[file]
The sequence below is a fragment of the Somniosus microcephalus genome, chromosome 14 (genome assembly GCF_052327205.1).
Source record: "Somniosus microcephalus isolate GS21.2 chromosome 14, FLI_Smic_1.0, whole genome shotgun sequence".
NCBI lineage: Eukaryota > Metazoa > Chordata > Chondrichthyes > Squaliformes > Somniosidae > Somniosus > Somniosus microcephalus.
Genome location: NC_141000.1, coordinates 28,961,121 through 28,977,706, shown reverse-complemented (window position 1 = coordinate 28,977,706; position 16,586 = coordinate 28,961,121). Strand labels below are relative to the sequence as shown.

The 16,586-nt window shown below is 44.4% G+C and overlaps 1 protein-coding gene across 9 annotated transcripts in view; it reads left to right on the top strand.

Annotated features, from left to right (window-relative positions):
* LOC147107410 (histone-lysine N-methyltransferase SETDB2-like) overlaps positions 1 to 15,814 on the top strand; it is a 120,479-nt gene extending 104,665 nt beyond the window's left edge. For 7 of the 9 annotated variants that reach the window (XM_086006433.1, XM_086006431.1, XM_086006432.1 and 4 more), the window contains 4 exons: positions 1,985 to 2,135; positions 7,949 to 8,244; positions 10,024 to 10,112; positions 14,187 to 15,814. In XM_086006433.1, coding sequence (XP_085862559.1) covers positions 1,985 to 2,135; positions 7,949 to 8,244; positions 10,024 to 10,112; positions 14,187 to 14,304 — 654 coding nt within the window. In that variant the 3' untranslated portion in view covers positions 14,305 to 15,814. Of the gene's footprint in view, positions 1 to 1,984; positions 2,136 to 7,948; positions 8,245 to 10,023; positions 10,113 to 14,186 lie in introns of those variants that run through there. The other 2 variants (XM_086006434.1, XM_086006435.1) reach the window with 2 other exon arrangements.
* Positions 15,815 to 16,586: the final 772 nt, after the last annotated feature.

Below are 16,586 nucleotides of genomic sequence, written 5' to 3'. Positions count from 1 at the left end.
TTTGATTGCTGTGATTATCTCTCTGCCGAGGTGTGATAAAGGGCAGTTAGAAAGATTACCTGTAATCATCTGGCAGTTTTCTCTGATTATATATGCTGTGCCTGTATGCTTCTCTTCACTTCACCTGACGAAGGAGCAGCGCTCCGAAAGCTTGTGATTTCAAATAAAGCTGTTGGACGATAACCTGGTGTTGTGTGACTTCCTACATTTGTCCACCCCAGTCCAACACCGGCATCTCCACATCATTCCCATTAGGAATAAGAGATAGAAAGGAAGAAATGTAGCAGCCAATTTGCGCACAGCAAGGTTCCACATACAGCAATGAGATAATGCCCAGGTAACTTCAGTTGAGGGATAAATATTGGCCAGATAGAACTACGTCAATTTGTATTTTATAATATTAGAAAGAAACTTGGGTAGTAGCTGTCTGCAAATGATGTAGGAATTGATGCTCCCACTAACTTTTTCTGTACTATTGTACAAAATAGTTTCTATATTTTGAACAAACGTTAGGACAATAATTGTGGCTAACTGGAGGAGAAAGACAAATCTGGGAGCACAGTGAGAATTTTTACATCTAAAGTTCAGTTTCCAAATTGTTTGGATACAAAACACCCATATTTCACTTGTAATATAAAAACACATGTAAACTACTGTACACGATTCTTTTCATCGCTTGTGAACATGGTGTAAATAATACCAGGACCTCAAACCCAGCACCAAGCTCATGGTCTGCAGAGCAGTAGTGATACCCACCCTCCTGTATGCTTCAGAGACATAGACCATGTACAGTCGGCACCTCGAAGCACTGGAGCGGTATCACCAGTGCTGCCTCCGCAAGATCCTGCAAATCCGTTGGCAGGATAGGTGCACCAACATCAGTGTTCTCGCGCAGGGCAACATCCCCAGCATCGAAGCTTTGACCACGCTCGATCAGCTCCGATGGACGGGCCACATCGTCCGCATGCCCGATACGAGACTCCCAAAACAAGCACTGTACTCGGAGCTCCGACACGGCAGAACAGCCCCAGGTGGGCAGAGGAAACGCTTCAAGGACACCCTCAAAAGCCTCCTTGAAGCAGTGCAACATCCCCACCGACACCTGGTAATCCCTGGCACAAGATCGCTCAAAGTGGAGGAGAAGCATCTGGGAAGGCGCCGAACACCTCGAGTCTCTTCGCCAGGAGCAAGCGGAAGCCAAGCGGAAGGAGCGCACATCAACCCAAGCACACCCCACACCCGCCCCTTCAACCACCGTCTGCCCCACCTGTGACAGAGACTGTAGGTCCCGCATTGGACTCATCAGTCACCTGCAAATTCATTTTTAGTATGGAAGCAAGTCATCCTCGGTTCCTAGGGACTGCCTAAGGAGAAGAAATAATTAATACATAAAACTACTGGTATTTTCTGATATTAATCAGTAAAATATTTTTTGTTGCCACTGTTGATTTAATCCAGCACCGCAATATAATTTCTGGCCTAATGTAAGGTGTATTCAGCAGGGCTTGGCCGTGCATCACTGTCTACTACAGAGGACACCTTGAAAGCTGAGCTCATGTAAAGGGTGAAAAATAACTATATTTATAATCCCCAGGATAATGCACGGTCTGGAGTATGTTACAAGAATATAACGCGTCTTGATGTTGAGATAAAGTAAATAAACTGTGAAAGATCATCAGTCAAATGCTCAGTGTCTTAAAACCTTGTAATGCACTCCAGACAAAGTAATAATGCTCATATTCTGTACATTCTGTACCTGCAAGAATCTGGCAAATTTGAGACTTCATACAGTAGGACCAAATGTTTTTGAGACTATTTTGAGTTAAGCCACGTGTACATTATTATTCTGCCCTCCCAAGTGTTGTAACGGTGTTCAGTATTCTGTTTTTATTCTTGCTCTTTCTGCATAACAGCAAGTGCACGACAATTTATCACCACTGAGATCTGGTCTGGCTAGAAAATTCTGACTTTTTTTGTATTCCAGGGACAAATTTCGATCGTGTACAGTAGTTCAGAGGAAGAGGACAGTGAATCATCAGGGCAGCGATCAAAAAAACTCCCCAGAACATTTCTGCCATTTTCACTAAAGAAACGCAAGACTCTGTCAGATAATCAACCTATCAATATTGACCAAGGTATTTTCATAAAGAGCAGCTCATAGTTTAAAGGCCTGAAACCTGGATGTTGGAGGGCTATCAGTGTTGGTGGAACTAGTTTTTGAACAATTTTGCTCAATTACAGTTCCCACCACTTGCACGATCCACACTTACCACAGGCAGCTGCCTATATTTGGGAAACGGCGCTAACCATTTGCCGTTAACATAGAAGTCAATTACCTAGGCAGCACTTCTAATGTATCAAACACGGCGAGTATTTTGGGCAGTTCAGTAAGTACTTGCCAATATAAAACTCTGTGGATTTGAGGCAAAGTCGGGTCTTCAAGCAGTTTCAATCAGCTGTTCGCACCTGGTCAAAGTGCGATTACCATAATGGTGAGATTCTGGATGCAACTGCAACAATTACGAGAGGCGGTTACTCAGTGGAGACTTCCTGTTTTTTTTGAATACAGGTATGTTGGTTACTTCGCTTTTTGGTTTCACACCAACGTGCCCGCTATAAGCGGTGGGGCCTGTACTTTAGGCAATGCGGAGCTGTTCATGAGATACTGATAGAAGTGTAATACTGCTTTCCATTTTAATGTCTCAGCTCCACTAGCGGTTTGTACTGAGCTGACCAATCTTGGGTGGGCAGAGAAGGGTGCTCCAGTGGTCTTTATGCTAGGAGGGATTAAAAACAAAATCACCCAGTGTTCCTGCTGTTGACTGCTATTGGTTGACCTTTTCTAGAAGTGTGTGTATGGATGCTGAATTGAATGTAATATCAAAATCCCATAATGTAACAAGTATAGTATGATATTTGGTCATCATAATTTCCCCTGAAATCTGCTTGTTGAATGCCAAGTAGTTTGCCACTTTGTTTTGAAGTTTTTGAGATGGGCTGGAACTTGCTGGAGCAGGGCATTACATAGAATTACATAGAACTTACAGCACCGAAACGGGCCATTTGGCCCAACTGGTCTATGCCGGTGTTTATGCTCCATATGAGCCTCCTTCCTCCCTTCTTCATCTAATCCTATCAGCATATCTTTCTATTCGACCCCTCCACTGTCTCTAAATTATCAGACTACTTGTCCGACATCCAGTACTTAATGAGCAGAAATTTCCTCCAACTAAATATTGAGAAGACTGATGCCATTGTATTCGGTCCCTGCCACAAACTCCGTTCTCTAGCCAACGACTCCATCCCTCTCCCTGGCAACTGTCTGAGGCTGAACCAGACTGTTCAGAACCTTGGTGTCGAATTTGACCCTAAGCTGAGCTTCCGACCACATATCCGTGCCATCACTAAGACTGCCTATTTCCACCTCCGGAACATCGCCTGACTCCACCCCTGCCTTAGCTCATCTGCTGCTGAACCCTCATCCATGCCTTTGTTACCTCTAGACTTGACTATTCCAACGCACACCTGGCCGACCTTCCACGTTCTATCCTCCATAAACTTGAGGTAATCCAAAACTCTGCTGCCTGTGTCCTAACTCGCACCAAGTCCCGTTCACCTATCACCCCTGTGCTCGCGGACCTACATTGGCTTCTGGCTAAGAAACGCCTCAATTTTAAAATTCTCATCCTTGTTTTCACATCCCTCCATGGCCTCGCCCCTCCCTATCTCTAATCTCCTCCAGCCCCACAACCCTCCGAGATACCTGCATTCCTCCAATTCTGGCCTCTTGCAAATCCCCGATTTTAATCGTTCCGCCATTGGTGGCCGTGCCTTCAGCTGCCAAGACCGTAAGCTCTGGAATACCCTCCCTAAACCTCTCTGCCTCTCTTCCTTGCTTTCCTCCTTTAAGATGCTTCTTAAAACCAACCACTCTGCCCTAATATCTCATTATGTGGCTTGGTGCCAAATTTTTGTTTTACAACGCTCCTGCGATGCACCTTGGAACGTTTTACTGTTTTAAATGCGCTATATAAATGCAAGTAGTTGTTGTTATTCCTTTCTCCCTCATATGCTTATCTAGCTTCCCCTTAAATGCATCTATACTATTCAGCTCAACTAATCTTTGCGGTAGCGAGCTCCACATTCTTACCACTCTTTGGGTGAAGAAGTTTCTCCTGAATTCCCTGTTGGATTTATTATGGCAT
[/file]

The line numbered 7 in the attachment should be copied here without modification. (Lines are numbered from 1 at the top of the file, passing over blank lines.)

* LOC147107410 (histone-lysine N-methyltransferase SETDB2-like) overlaps positions 1 to 15,814 on the top strand; it is a 120,479-nt gene extending 104,665 nt beyond the window's left edge. For 7 of the 9 annotated variants that reach the window (XM_086006433.1, XM_086006431.1, XM_086006432.1 and 4 more), the window contains 4 exons: positions 1,985 to 2,135; positions 7,949 to 8,244; positions 10,024 to 10,112; positions 14,187 to 15,814. In XM_086006433.1, coding sequence (XP_085862559.1) covers positions 1,985 to 2,135; positions 7,949 to 8,244; positions 10,024 to 10,112; positions 14,187 to 14,304 — 654 coding nt within the window. In that variant the 3' untranslated portion in view covers positions 14,305 to 15,814. Of the gene's footprint in view, positions 1 to 1,984; positions 2,136 to 7,948; positions 8,245 to 10,023; positions 10,113 to 14,186 lie in introns of those variants that run through there. The other 2 variants (XM_086006434.1, XM_086006435.1) reach the window with 2 other exon arrangements.